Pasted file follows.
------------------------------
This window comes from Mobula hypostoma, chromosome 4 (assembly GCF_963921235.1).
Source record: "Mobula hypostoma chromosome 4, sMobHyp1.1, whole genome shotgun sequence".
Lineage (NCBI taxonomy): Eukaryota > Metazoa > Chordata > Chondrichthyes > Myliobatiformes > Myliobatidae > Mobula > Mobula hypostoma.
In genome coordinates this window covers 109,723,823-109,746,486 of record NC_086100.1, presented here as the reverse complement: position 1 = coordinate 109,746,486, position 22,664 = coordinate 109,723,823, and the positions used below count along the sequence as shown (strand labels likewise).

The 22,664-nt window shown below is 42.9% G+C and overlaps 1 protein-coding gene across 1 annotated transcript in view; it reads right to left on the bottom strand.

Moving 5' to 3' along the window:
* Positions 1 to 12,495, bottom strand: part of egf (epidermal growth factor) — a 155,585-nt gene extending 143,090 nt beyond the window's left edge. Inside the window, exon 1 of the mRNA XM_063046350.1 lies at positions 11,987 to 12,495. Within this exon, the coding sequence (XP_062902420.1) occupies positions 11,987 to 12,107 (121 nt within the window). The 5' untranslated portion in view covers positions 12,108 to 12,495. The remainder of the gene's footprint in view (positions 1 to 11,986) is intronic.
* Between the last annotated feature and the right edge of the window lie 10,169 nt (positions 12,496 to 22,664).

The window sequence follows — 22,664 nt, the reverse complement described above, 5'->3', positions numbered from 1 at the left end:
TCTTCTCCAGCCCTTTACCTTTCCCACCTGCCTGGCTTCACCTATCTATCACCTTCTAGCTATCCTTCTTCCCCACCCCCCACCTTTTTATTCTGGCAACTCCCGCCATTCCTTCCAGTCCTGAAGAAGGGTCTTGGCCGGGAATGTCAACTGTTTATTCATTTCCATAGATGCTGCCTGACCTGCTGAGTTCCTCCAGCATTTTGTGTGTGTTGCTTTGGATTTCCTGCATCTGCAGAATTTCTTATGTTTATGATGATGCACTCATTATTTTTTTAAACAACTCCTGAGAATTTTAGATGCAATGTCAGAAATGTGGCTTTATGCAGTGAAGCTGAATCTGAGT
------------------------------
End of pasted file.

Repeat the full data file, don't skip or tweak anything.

This window comes from Mobula hypostoma, chromosome 4 (assembly GCF_963921235.1).
Source record: "Mobula hypostoma chromosome 4, sMobHyp1.1, whole genome shotgun sequence".
Lineage (NCBI taxonomy): Eukaryota > Metazoa > Chordata > Chondrichthyes > Myliobatiformes > Myliobatidae > Mobula > Mobula hypostoma.
In genome coordinates this window covers 109,723,823-109,746,486 of record NC_086100.1, presented here as the reverse complement: position 1 = coordinate 109,746,486, position 22,664 = coordinate 109,723,823, and the positions used below count along the sequence as shown (strand labels likewise).

The 22,664-nt window shown below is 42.9% G+C and overlaps 1 protein-coding gene across 1 annotated transcript in view; it reads right to left on the bottom strand.

Moving 5' to 3' along the window:
* Positions 1 to 12,495, bottom strand: part of egf (epidermal growth factor) — a 155,585-nt gene extending 143,090 nt beyond the window's left edge. Inside the window, exon 1 of the mRNA XM_063046350.1 lies at positions 11,987 to 12,495. Within this exon, the coding sequence (XP_062902420.1) occupies positions 11,987 to 12,107 (121 nt within the window). The 5' untranslated portion in view covers positions 12,108 to 12,495. The remainder of the gene's footprint in view (positions 1 to 11,986) is intronic.
* Between the last annotated feature and the right edge of the window lie 10,169 nt (positions 12,496 to 22,664).

The window sequence follows — 22,664 nt, the reverse complement described above, 5'->3', positions numbered from 1 at the left end:
TCTTCTCCAGCCCTTTACCTTTCCCACCTGCCTGGCTTCACCTATCTATCACCTTCTAGCTATCCTTCTTCCCCACCCCCCACCTTTTTATTCTGGCAACTCCCGCCATTCCTTCCAGTCCTGAAGAAGGGTCTTGGCCGGGAATGTCAACTGTTTATTCATTTCCATAGATGCTGCCTGACCTGCTGAGTTCCTCCAGCATTTTGTGTGTGTTGCTTTGGATTTCCTGCATCTGCAGAATTTCTTATGTTTATGATGATGCACTCATTATTTTTTTAAACAACTCCTGAGAATTTTAGATGCAATGTCAGAAATGTGGCTTTATGCAGTGAAGCTGAATCTGAGT